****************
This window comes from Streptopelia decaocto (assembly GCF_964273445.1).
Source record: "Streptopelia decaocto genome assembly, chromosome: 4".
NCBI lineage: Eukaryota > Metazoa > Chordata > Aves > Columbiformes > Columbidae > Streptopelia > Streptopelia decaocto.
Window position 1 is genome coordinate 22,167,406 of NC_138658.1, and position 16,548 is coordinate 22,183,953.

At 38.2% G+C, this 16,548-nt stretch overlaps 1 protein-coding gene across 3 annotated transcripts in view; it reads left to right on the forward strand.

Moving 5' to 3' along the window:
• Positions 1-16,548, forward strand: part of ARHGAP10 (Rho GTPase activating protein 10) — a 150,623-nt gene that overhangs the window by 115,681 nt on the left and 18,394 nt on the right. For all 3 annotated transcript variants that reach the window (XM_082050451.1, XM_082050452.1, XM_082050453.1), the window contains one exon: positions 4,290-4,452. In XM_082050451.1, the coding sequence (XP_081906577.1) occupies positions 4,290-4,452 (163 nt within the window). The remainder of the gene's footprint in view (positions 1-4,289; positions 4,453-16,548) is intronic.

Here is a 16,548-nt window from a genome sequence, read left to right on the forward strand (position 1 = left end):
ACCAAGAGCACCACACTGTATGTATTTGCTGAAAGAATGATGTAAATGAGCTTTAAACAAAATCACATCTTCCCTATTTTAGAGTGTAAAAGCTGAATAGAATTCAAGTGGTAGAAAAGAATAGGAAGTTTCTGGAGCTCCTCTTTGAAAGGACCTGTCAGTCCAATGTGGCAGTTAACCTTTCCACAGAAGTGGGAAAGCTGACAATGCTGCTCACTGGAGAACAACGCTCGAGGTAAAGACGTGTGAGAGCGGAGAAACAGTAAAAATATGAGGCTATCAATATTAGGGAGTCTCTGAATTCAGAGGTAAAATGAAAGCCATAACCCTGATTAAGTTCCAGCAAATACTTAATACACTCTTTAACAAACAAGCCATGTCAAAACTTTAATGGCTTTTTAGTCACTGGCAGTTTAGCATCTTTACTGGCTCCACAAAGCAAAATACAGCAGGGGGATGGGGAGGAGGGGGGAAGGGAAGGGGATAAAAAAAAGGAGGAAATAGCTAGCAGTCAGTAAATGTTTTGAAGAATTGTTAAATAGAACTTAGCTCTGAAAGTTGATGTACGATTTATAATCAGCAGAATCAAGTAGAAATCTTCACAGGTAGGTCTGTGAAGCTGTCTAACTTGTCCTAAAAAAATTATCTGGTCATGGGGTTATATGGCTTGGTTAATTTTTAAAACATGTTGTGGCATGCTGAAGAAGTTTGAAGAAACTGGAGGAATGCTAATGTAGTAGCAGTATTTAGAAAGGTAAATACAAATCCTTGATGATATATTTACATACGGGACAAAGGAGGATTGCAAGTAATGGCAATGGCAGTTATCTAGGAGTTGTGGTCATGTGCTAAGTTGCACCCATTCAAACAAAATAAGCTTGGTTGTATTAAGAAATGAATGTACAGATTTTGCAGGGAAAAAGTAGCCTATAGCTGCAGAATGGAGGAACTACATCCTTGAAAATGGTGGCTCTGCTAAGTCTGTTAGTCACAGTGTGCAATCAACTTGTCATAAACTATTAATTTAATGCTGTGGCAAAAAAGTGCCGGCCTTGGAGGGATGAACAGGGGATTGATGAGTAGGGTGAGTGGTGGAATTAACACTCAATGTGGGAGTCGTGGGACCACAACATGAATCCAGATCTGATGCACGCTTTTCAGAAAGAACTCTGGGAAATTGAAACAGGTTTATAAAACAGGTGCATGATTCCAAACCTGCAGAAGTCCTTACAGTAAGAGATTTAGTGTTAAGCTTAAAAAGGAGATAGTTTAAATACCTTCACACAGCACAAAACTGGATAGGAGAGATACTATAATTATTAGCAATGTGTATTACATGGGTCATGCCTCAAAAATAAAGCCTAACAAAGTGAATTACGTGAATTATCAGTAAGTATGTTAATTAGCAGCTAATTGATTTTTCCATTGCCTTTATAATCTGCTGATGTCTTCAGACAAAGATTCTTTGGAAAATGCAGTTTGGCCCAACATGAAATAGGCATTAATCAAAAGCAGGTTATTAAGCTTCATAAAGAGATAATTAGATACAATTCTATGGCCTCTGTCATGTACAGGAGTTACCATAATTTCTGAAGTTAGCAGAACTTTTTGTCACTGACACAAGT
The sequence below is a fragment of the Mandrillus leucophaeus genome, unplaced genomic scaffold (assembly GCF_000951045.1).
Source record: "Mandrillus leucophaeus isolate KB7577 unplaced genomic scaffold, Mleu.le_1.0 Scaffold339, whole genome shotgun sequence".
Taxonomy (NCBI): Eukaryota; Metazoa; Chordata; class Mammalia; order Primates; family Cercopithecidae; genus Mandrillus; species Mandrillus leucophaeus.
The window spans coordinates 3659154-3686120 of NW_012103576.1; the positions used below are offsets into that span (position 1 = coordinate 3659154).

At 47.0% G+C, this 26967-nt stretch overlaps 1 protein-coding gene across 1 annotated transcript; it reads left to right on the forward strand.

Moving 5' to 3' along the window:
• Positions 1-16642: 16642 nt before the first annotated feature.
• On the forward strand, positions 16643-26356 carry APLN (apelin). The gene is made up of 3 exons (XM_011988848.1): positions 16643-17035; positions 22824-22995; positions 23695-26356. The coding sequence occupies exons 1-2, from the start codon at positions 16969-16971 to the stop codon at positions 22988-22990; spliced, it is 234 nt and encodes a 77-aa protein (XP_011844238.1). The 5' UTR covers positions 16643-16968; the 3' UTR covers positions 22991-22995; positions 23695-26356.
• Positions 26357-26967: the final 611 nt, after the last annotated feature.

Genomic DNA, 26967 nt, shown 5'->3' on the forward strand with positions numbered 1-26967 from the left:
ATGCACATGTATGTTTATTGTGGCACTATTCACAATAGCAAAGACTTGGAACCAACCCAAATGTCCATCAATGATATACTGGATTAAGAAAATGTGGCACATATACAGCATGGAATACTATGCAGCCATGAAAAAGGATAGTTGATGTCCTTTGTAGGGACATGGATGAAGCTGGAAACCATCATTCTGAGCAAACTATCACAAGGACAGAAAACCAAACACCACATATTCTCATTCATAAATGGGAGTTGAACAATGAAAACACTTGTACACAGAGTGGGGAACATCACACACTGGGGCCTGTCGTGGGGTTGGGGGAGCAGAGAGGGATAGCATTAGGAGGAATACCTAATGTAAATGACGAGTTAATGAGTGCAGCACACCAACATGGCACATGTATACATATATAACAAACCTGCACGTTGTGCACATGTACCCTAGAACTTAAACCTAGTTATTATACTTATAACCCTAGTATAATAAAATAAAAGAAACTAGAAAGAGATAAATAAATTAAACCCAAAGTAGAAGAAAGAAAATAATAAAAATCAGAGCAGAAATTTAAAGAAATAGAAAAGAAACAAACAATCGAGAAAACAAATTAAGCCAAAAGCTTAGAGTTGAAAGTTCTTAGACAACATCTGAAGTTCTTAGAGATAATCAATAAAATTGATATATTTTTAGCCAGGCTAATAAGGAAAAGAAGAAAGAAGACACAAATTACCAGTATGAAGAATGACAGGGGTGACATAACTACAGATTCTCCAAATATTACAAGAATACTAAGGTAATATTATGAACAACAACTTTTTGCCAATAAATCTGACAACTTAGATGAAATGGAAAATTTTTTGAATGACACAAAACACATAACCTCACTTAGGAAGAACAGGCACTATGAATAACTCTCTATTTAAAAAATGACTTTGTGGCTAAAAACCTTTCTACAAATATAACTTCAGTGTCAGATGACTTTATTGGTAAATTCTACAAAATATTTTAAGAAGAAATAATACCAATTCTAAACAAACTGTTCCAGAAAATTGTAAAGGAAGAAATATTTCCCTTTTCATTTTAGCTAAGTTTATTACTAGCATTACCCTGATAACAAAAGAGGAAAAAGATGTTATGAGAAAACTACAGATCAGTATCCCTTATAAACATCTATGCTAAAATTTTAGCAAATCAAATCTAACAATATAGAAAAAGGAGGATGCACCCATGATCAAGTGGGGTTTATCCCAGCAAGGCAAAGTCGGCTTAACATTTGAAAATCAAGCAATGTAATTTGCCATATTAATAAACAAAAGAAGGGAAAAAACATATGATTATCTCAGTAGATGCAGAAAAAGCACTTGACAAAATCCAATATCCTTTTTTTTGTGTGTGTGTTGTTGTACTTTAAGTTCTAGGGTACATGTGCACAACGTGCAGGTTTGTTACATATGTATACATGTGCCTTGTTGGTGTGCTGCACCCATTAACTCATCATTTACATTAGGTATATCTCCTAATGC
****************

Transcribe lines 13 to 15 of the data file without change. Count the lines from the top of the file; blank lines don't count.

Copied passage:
The window spans coordinates 3659154-3686120 of NW_012103576.1; the positions used below are offsets into that span (position 1 = coordinate 3659154).

At 47.0% G+C, this 26967-nt stretch overlaps 1 protein-coding gene across 1 annotated transcript; it reads left to right on the forward strand.

Moving 5' to 3' along the window: